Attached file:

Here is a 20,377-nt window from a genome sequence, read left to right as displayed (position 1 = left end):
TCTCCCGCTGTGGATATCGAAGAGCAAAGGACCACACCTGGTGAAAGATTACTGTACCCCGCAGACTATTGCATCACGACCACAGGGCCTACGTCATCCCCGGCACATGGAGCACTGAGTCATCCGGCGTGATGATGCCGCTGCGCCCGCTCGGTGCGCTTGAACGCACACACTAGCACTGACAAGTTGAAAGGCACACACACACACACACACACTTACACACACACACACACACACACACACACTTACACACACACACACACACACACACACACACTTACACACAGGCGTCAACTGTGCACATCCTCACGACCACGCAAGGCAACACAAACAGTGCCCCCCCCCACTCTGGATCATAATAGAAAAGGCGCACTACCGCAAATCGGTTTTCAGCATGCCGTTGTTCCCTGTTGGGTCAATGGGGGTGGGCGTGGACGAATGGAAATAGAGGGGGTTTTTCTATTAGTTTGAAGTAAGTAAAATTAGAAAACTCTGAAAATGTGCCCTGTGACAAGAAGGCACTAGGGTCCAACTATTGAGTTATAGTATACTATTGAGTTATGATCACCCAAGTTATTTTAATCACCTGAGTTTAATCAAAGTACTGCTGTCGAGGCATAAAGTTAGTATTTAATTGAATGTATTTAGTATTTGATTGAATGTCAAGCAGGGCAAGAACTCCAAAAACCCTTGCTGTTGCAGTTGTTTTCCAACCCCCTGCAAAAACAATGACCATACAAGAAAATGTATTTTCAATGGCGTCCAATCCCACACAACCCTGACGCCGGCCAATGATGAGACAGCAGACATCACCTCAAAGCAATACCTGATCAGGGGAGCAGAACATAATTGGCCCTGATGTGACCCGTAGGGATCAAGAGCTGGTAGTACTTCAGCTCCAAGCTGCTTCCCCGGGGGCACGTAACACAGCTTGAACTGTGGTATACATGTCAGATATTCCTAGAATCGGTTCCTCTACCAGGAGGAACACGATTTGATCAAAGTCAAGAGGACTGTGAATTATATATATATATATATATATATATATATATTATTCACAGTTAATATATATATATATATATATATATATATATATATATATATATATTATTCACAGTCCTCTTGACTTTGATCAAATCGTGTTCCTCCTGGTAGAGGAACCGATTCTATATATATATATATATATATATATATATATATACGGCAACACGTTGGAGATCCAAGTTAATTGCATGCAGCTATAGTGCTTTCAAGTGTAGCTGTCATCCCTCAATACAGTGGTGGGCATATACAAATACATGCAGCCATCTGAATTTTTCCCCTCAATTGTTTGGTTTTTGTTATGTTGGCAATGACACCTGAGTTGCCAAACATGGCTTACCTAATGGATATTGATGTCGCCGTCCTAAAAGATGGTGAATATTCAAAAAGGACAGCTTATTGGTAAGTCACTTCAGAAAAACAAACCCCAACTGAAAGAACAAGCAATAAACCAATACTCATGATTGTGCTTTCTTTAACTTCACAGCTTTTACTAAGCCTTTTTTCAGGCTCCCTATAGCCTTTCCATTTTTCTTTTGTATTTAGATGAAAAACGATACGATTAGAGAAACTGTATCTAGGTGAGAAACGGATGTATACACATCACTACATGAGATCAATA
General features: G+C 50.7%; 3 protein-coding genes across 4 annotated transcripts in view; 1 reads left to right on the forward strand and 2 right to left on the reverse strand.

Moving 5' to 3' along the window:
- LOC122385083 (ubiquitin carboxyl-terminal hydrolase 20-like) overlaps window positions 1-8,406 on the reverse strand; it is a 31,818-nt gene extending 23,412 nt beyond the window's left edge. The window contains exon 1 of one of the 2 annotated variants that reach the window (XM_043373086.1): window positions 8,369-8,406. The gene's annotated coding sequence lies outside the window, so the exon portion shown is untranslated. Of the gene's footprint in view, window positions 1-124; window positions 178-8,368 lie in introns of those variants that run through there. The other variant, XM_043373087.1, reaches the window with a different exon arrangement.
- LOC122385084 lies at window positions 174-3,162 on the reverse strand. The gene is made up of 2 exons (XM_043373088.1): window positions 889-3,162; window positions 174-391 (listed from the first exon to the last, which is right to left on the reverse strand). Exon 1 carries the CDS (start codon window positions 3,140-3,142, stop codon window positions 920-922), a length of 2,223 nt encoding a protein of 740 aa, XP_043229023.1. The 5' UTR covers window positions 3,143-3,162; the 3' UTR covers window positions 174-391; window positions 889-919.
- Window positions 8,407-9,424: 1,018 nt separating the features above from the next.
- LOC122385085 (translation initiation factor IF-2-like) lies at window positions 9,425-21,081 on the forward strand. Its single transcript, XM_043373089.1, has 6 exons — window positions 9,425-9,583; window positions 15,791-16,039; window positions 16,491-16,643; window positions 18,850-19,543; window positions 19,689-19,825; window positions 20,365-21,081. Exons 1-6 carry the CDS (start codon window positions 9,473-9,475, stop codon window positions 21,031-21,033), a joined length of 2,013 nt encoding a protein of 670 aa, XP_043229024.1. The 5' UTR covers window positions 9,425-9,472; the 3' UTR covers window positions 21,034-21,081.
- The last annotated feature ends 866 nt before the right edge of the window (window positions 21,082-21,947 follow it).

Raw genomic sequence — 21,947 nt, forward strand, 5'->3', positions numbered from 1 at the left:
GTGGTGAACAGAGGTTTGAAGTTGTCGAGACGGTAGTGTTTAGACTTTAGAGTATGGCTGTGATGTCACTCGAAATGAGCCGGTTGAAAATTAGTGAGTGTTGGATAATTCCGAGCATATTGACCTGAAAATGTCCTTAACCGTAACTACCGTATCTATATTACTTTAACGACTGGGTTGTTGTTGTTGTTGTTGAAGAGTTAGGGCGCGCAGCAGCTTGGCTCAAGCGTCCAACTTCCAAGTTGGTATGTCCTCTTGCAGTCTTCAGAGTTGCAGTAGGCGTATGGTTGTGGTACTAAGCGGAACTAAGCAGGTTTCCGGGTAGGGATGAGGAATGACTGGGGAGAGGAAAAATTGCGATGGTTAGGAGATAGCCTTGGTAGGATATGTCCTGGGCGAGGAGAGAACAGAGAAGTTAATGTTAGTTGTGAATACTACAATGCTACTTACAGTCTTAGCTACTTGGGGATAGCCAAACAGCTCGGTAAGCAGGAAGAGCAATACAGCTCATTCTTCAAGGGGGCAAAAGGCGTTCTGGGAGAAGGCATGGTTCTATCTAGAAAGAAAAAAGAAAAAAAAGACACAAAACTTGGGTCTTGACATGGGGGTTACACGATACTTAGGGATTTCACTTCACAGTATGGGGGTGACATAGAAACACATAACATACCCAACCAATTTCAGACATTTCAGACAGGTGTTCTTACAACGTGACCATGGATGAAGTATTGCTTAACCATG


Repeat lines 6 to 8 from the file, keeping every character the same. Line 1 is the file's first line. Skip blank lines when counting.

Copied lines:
- LOC122385084 lies at window positions 174-3,162 on the reverse strand. The gene is made up of 2 exons (XM_043373088.1): window positions 889-3,162; window positions 174-391 (listed from the first exon to the last, which is right to left on the reverse strand). Exon 1 carries the CDS (start codon window positions 3,140-3,142, stop codon window positions 920-922), a length of 2,223 nt encoding a protein of 740 aa, XP_043229023.1. The 5' UTR covers window positions 3,143-3,162; the 3' UTR covers window positions 174-391; window positions 889-919.
- Window positions 8,407-9,424: 1,018 nt separating the features above from the next.
- LOC122385085 (translation initiation factor IF-2-like) lies at window positions 9,425-21,081 on the forward strand. Its single transcript, XM_043373089.1, has 6 exons — window positions 9,425-9,583; window positions 15,791-16,039; window positions 16,491-16,643; window positions 18,850-19,543; window positions 19,689-19,825; window positions 20,365-21,081. Exons 1-6 carry the CDS (start codon window positions 9,473-9,475, stop codon window positions 21,031-21,033), a joined length of 2,013 nt encoding a protein of 670 aa, XP_043229024.1. The 5' UTR covers window positions 9,425-9,472; the 3' UTR covers window positions 21,034-21,081.